Let me also explain that I am not a educated English professor and nor have I studied the great details of writing and authoring to great degree. But I’ve always enjoyed writing and I’ve always read quite a lot and I can generally see a difference between good authors, beginners, and just plain ugly writing. Nevertheless, I am only opinionated on this matter. Also, just because I can see the difference, doesn’t mean that I can perform as a ‘good author’. I’ve tried at various times to succeed in writing a skilful story, but with little success.

Writing is like weaving. One of the most important things I see in good authors is their ability to write simply while weaving together a complex story. Weaving a design into a rug takes time and effort and detail, and when it is finished it will not take effort to discern it apart from the rest of the weave. One of the obvious mistakes I see in beginning authors is their great efforts to throw detail into the story, thinking that detail alone will make their story worthwhile. But when one tries to weave a pattern into a cloth, you can’t simply throw in some purple here and some red there and expect it to come out! When I read bad writing I come away feeling as if the author was using makeup in the story to make it look more interesting  than the real story, but instead it makes me feel sick in the stomach (or laugh hysterically). When I read good writing the details make sense and I begin to see an accurate picture.

For example, one book I recently read was written about Zebedee and his sons and their interaction with Jesus (The Crosses at Zarin; Mosley). The general thrust of the book was fine, but the writing was horrendous. Listen to this choice sample from the book:

Two finer specimens [James and John] of manhood were not to be found in all the land. Years of manipulating sails, dragging nets, and casting the shabaketh had developed and coordinated the muscles of their bodies until their slightest movement was a thing of silken grace…”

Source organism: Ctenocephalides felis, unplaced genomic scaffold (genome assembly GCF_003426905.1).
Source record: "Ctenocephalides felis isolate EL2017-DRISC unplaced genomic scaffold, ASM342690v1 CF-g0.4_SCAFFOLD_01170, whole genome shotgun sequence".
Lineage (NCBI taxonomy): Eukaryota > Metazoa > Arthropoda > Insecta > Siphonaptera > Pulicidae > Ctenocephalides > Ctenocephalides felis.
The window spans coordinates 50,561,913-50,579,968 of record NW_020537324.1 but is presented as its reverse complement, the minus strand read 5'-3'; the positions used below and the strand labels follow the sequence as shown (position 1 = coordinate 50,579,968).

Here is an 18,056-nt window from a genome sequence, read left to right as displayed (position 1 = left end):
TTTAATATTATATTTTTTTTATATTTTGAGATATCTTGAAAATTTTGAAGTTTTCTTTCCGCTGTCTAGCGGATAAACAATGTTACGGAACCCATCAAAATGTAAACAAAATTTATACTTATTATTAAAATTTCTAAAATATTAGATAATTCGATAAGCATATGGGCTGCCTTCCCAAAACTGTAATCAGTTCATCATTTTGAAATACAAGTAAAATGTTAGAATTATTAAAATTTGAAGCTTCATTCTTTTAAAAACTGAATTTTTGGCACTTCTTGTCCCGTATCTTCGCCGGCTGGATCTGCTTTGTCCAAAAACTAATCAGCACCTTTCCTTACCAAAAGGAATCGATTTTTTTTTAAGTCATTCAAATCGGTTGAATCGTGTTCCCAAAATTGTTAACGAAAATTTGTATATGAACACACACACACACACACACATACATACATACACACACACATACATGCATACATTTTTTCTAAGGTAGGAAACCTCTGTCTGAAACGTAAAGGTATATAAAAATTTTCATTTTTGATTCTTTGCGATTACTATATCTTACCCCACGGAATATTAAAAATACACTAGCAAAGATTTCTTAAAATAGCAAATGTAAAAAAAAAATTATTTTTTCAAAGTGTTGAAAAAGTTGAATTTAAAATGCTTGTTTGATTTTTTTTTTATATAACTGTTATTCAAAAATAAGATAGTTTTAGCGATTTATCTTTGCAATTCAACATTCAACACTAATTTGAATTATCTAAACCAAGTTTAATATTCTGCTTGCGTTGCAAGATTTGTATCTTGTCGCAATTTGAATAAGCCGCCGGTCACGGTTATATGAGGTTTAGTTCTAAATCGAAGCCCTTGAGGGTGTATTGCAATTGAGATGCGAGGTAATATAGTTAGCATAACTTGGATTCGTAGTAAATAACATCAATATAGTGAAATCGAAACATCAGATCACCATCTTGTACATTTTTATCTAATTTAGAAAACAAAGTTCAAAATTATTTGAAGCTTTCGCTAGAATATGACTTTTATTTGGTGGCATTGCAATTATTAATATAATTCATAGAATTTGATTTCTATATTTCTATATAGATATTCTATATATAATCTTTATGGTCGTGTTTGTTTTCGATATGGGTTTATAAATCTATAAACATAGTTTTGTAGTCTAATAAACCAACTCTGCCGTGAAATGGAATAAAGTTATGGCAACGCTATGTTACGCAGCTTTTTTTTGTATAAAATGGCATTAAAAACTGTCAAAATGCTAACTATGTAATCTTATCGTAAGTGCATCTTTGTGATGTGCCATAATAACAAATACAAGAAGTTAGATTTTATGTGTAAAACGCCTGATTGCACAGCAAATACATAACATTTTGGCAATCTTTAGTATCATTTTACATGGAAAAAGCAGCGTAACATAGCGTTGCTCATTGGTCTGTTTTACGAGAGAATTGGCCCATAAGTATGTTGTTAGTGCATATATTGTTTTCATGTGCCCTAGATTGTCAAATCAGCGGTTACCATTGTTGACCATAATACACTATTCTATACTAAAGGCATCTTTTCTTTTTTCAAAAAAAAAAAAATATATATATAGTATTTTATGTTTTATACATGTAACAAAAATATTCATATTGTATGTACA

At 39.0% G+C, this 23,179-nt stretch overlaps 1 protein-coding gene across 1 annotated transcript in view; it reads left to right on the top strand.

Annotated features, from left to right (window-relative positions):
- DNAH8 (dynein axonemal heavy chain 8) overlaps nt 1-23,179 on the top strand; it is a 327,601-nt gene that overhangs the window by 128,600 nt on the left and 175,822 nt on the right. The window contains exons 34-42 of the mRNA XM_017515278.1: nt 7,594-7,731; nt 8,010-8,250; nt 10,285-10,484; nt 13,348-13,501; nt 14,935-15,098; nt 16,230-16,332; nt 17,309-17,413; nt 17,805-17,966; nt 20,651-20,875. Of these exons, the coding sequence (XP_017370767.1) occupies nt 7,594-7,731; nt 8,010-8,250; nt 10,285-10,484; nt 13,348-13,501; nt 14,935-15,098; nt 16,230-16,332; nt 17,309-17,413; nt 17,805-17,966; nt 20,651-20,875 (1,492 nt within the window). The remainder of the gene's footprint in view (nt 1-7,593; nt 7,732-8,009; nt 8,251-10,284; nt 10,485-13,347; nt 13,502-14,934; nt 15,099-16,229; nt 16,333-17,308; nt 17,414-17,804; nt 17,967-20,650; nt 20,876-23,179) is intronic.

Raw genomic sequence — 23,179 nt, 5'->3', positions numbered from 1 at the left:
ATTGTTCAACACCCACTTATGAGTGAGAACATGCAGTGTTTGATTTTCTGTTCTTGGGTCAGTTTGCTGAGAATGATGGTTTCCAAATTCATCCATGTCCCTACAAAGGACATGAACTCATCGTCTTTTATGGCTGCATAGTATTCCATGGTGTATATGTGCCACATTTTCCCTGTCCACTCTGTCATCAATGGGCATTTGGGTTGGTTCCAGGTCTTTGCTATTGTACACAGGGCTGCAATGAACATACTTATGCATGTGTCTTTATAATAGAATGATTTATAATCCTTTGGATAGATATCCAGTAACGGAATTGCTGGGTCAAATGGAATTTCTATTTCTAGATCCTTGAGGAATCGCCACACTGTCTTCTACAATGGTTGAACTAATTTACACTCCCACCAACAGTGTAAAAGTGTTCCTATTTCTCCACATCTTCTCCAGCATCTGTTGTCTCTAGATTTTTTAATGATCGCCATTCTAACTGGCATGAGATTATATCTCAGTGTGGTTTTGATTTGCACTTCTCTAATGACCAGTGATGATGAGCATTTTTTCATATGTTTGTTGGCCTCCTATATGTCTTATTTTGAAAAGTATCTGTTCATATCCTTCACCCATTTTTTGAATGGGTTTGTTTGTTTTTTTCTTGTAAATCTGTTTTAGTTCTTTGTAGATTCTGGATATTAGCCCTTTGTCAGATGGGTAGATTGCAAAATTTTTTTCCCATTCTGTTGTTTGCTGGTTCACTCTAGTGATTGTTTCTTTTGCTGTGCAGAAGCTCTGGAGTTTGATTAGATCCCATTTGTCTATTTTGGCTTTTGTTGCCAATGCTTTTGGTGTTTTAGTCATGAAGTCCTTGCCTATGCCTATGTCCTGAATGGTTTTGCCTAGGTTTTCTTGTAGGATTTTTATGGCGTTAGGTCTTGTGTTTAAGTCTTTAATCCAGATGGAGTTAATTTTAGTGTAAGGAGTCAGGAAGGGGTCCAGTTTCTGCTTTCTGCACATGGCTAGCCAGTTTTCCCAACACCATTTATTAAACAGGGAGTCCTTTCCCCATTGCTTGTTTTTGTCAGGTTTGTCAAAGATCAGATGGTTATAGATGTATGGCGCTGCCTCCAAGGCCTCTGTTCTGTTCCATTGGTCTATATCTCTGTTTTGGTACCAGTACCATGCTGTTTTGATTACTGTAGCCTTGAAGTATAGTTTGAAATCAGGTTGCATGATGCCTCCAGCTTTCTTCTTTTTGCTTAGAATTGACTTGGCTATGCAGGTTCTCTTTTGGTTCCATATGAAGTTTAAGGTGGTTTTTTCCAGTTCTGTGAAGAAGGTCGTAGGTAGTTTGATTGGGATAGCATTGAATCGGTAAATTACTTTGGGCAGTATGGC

My friends, my dear friends! Okay, the first sentence isn’t horrible. The first part of the second sentence is better. But the last part of that second sentence goes down rapidly and ends like a turtle sprinting past a Ford Cobra. Moving with silken grace should not describe men. I’m not even sure it should describe women. The only sentence I can cull up using something like ‘silken grace’ is one with an assassin:

The shadows were  thick along the sea shore where the assassin now lurked. A fisherman lay some distance off, snoring soundly on the sand, sleeping off the effects of a ‘happy evening’. The assassin smirked behind his shroud. This would be too easy. Pulling a dark knife from within his cloak, he began his final approach –a shadow of silken grace that barred the first gray light from the eastern sky.

Now, I had some trouble getting that in there, but it works far better here than describing James and John.  The author should have written something like this:

Two finer built men were not to be found in all the land. Years of manipulating sails, dragging nets, and casting the shabaketh had honed their bodies until they moved with an ease and grace that clearly gave tell to their hours on the sea.”

In my opinion, this escapes the absurd and enters a reality that actually makes sense.

Simplicity and details that make sense will go a long way when it comes to writing. I think the mistake of most beginning authors is that they try too hard to sound like good authors by throwing in details, adjectives, adverbs, etc. Simplicity will serve you just fine until your story begins to grip you and you can begin to write with true passion –at which point you will be writing with your own style that’ll sound much better (being original) than if you sound like a Montgomery mimic.